Friday Night Lights – Going Green This Football Season
The National Football League (NFL) is the most profitable sports league in the world, drawing an average of 60-80K fans per game and millions to their television sets each season. Football stadiums are generally larger by capacity yet used much less throughout a season than other sports stadiums. The massive energy output required to power these often-empty structures has given football a reputation for major inefficiency and has pressured the NFL to go green. But stadium energy waste only tells part of the story. Millions of gallons of gas required to transport fans to and from games & watch parties, as well as the electricity consumption from television sets is estimated to cost 1 billion kWh of energy per season. Fortunately, the NFL has lead the way in recent years to reduce its carbon footprint and inspire fans to follow suit.
In 2013 Dallas’s AT&T Stadium took major heat for its power usage. According to a critical New York Times article, the stadium’s peak energy demand—roughly 750 megawatts—was three times the entire energy capacity of the small country of Liberia. Another reference pointed out that this single stadium could power an entire medium sized city in the U.S. Such mammoth energy output imposed costs not only on the environment but on the NFL’s wallet.
To help mitigate such costs to earth and bank, the NFL has taken major steps toward renewable energy in recent years. New stadiums are often built to the standards of Leadership in Energy & Environmental Design (LEED)—a globally recognized green building rating system that offers a framework to create highly efficient, cost-saving buildings. Older stadiums are not necessarily LEED compliant, but are undergoing updates to improve efficiency.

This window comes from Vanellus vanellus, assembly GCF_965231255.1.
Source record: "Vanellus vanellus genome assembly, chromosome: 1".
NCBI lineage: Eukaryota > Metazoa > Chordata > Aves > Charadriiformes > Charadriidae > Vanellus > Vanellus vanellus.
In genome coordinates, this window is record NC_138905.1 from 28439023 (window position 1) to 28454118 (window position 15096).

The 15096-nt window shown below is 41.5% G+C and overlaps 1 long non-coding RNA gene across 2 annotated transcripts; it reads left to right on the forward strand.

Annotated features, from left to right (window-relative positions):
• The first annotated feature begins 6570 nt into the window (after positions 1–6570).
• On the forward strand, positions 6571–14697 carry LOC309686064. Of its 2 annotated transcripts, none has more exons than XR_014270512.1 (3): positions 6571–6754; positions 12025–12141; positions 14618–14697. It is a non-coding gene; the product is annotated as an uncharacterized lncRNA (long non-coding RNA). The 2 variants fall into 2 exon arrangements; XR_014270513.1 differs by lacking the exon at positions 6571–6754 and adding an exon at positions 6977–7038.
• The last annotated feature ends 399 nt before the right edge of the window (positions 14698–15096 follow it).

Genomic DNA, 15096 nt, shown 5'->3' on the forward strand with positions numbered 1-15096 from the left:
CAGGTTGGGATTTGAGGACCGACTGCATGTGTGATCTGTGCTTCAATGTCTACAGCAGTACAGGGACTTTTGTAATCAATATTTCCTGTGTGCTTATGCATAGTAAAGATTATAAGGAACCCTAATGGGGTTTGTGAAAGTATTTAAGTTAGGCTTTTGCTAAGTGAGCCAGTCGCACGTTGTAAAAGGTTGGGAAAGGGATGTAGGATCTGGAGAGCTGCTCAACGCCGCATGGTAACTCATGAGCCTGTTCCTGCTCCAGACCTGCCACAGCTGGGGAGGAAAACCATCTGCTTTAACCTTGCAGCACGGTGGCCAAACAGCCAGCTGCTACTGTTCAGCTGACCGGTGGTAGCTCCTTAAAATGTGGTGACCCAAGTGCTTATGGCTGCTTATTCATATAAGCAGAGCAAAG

Of the 32 NFL stadiums ranked in a recent article, six lead the way with LEED Certifications. These include the stadiums of Atlanta Falcons, Baltimore Ravens, San Francisco 49ers, Philadelphia Eagles, Chicago Bears and Minnesota Vikings. Falling slightly short of LEED certification, 20 other stadiums have enacted green energy technology and programs to reduce waste. These stadiums utilize a variety of methods from wind turbines, renewable energy credits (RECs), ENERGY STAR appliances, solar panels and energy efficient lighting such as LEDs to achieve greater efficiency. That leaves only six stadiums—we won’t name names—who have yet to launch green initiatives.
One shining example of energy efficiency is the Mercedes-Benz Stadium in Georgia that may be hosting the nation’s greenest Super Bowl in 2019. Home to the Atlanta Falcons, Mercedes-Benz is the nation’s first professional sports stadium to reach LEED Platinum status. Opened in 2017, this world-class structure will help dramatically improve energy use during the Super Bowl, which is known to cost roughly $25M in energy across many sources of waste. The home of the Atlanta Falcons is singlehandedly affecting change by using 47% less water than baseline building standards, 4,000 solar panels, LED lighting, and providing alternative transportation options on game day including a bike valet program and electric car stations. Mercedes-Benz is leading the path to a greener NFL and we hope that fans will draw inspiration from these initiatives.
Fans of the NFL can do their part all season long, and especially during the Super Bowl to reduce their carbon footprint and improve energy efficiency. Transportation and television energy needs may be the biggest, but are not the only culprits of inefficiency during football season. Other sources of fan waste can come in the form of discarded food and throw-away plastics used during game day. Now that we know the problems, let’s offer some green solutions that every NFL fan can get behind.
5 Tips To Help Go Green This NFL Season
1. Carpool, take public transportation or ride a bike to your game-day outing.
2. Reduce the number of TVs on by hosting or attending a watch party with several spectators. The more, the merrier!
3. Avoid buying food and decorations wrapped in throw-away plastics.
4. Compost your unused food wherever possible.
5. Look to use paper & glass utensils instead of plastic or Styrofoam.
6. Fun Fact: Roughly 325 gallons of beer will be consumed during the Super Bowl – Recycle your cans or bottles!
Most importantly, have fun and breathe cleaner knowing the NFL is taking major strides to protect its fans and their environment!